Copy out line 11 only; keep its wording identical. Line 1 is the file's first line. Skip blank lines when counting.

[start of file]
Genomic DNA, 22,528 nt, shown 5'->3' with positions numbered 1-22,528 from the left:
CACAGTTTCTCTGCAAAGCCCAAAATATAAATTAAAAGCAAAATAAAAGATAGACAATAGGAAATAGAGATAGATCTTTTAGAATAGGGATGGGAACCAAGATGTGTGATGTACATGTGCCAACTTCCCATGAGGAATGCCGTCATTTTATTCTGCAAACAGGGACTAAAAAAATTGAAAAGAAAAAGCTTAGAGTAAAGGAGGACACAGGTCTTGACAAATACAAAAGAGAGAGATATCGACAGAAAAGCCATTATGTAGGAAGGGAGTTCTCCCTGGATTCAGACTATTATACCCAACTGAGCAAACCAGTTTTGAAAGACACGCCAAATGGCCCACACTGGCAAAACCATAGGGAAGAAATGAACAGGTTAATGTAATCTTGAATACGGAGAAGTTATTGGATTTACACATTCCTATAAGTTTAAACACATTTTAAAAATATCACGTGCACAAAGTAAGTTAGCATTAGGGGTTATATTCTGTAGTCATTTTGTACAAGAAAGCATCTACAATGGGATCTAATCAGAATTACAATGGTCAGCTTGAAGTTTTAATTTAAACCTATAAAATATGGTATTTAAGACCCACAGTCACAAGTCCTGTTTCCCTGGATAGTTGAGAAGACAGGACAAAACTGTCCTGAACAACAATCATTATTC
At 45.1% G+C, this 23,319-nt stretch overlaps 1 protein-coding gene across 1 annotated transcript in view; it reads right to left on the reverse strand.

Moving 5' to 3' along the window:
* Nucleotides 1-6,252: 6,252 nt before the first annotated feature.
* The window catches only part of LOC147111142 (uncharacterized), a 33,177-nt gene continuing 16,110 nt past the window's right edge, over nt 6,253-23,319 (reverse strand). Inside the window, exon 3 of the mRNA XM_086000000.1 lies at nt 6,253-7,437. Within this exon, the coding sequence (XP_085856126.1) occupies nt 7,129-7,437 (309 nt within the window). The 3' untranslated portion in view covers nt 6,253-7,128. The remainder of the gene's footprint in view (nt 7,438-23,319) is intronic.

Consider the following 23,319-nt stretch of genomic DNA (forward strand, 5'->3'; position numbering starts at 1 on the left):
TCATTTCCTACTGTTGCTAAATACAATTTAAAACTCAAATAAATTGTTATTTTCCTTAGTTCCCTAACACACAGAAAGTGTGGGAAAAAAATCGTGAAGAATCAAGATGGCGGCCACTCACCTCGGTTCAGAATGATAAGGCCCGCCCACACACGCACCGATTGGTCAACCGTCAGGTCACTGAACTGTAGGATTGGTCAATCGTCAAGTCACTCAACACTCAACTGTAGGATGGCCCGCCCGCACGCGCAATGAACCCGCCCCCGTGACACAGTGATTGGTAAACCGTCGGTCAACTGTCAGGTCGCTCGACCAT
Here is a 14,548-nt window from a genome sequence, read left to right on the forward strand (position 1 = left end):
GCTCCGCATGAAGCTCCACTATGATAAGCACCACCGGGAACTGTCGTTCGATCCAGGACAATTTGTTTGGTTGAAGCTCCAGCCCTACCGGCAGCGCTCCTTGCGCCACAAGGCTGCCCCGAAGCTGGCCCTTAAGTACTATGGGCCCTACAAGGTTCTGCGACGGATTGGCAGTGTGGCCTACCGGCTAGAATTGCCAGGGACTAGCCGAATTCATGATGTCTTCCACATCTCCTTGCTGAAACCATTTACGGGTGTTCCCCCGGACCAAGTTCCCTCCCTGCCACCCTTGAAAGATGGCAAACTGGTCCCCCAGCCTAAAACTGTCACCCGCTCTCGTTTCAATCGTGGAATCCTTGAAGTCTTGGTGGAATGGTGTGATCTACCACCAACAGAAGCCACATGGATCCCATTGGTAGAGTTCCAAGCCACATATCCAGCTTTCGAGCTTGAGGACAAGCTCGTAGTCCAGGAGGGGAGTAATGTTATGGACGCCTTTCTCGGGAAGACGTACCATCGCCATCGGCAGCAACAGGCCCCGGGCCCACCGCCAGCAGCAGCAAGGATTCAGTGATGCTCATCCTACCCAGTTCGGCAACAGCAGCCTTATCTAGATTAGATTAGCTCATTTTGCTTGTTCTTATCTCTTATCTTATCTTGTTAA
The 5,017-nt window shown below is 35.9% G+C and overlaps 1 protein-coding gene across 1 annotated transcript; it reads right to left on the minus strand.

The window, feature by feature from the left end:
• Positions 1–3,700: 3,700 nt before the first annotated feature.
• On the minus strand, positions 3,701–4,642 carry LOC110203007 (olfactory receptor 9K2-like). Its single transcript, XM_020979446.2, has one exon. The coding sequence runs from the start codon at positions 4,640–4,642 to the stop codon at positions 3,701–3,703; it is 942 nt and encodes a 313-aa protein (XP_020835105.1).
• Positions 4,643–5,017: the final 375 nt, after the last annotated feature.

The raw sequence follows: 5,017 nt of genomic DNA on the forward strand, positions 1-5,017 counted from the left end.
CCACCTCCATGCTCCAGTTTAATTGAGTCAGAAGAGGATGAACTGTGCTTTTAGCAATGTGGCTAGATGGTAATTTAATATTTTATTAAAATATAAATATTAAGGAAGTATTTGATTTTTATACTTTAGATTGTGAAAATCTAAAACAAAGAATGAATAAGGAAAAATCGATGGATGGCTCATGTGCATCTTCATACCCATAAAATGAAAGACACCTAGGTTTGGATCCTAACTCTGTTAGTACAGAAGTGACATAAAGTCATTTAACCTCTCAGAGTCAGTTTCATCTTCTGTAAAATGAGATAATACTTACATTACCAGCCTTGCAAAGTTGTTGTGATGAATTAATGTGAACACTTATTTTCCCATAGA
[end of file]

The 5,017-nt window shown below is 35.9% G+C and overlaps 1 protein-coding gene across 1 annotated transcript; it reads right to left on the minus strand.